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In Sweden, It's No Longer a Family Affair


It was the fall that shook the boardrooms of Europe. In late November, Percy Barnevik, once lauded as the manager who introduced shareholder value to the Continent and who had the science of restructuring down cold, resigned as chairman of Swedish-Swiss electrical engineering giant ABB Ltd., a company he helped create through a merger in 1987. Barnevik says he wanted to take responsibility for ABB's wretched performance since becoming chairman in 1997. But Martin Ebner, the Swiss shareholder activist who holds 10% of ABB stock, helped drive him out.

In Corporate Europe, everyone is connected, and no one more than Barnevik. That means there is another chapter to write in this saga. The story involves Barnevik himself, Ebner and other activists, and Marcus Wallenberg, heir apparent of his family's vast corporate empire. Wallenberg, 45, is eager to make his mark and prove that the dynasty, which has dominated Swedish industry for nearly a century, is a vital force and not a relic of the past.

Barnevik is still chairman of Investor, the publicly traded holding company that is the main investment vehicle of the Wallenbergs. Investor has major stakes in ABB, Swedish phonemaker Ericsson (ERICY), appliance maker Electrolux (ELUX), Swedish bank SEB, and drugmaker AstraZeneca (AZN), among others. Marcus Wallenberg, who became chief executive of Investor in 1999, has been trying to recharge the portfolio by putting money into technology and venture capital and by replacing poor managers at the family-influenced companies. But Investor has yielded only humdrum returns in recent years. That undercuts the Wallenbergs' credo that their long-term nurturing of companies produces better results than short-term trading. If the slide continues, they could face increasing pressure to relinquish control--which they maintain through special share schemes--to professional management.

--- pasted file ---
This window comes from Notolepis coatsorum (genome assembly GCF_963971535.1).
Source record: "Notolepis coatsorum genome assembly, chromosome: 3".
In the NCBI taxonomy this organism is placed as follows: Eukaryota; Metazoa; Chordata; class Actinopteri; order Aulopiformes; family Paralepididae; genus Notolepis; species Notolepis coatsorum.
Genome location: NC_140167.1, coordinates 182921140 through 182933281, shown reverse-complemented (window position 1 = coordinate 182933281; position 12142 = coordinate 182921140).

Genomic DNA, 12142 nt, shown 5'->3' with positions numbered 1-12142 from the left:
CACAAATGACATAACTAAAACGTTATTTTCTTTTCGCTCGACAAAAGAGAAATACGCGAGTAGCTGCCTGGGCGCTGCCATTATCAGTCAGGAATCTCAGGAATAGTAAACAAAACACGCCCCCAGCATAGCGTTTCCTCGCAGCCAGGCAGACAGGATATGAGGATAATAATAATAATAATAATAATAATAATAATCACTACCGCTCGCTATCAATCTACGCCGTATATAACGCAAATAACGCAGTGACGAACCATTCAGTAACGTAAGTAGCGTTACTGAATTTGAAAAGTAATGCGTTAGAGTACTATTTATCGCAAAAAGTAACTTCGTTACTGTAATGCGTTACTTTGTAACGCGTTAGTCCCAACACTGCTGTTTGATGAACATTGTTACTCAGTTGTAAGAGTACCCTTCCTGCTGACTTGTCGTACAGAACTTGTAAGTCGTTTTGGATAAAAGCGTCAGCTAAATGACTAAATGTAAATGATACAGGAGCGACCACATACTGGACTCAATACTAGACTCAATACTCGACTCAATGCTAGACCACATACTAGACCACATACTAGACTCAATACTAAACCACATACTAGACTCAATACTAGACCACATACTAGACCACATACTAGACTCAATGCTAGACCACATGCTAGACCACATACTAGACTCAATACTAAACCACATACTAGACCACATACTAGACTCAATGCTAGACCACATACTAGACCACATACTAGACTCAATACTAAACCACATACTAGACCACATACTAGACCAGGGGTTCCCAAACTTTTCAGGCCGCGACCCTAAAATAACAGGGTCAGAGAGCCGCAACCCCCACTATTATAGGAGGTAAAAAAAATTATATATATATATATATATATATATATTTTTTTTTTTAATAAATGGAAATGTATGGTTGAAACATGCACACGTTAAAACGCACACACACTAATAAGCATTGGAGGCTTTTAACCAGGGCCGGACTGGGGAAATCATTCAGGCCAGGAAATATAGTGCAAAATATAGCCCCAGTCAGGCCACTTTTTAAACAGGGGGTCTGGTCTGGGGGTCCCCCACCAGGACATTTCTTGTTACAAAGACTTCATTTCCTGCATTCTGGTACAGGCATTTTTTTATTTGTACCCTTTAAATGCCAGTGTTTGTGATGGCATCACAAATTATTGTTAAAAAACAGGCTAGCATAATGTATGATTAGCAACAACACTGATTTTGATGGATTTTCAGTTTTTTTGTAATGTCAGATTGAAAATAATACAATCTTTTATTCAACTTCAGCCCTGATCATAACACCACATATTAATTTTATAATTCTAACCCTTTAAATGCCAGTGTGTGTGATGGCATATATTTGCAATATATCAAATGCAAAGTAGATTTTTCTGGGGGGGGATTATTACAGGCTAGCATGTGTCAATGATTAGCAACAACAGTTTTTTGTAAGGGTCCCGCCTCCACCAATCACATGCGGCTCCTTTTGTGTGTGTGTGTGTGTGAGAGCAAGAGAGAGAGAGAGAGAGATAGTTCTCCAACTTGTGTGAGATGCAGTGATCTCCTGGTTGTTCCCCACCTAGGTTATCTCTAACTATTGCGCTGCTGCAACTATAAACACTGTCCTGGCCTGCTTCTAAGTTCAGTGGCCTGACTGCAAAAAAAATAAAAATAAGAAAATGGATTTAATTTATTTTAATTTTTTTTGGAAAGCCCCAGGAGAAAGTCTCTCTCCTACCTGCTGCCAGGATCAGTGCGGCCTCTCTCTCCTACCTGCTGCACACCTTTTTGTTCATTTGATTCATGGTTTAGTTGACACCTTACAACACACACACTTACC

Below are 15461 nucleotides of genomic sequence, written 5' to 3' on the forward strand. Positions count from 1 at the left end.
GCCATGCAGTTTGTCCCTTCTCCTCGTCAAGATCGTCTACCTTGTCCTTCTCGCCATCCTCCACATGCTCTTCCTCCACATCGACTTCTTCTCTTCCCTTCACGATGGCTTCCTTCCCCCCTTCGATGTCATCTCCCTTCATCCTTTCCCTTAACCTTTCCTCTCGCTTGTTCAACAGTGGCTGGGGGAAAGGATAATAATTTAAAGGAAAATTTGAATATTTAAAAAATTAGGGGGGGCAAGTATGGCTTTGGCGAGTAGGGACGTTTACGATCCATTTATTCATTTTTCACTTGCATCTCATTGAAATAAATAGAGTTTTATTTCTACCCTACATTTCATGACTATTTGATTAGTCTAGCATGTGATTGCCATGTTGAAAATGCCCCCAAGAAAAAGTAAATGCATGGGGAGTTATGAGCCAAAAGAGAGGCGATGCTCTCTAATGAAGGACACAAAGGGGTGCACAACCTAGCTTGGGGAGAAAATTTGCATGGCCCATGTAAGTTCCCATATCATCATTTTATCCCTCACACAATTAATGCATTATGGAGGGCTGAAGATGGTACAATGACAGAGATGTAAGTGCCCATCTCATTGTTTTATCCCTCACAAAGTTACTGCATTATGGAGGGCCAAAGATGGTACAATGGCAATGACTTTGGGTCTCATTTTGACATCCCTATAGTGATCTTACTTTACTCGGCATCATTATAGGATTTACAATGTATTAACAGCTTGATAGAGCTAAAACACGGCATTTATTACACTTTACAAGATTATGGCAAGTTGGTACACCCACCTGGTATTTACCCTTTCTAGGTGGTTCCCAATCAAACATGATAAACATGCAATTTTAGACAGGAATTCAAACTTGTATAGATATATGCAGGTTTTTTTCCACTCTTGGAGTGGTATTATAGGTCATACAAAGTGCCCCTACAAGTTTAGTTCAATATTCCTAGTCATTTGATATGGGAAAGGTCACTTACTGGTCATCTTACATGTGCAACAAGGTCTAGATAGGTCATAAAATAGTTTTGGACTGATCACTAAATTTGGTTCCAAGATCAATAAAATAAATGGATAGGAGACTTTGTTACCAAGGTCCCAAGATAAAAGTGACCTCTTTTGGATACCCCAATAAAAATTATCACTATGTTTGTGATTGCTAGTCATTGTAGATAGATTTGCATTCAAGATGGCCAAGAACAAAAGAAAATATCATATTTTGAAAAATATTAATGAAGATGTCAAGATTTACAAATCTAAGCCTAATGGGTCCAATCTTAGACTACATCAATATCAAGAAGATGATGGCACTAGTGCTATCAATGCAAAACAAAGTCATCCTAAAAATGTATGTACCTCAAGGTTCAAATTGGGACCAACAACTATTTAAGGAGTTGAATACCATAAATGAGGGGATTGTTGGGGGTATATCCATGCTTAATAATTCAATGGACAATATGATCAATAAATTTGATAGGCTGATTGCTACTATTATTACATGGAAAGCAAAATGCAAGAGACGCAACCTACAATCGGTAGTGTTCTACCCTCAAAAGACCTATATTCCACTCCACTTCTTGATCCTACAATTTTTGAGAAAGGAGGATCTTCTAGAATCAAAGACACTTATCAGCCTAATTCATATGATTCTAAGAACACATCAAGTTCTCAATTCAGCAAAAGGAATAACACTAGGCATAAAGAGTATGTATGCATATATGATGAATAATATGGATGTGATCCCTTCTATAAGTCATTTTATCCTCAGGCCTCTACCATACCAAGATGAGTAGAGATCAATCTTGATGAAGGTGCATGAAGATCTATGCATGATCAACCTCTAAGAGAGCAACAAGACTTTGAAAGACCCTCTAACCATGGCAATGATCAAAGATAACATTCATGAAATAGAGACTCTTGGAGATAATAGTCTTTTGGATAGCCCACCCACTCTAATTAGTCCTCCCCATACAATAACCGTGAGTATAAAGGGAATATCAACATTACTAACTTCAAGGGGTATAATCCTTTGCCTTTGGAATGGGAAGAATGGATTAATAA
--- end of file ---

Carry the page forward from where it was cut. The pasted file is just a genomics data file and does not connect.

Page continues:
Barnevik's departure at ABB has led to speculation in Investor circles that he may be on his way out there, too. Barnevik and Investor would not comment. But he has been slow to deliver on promises made early in his tenure to dump poorly performing companies and managers. Investor's share performance hasn't been a disaster. During the last five years its total returns of 14.1% have slightly edged that of the Swedish index. But Investor's huge discount to net asset value--now 28%--infuriates investors.

MARCUS' MARK. If Barnevik goes, it may be because he no longer sees a role for himself with Marcus coming into his own. Marcus is a Georgetown University graduate who worked at Citibank in New York and Hong Kong and the family paper company Stora in D?sseldorf before joining Investor in 1993. A low-key person known to friends and family by the childhood nickname "Husky," he cut a timid figure when he first took the reins at Investor. But he has already put his mark on the company--with mixed success. He championed big investments in technology at the top of the market, like Spray Networks, a Swedish Internet portal. Yet Investor has had to write off about $450 million in such investments, including a $70 million hit for Spray. Wallenberg defends his record, saying that since 1998, Investor's new plays have earned the company a net $130 million.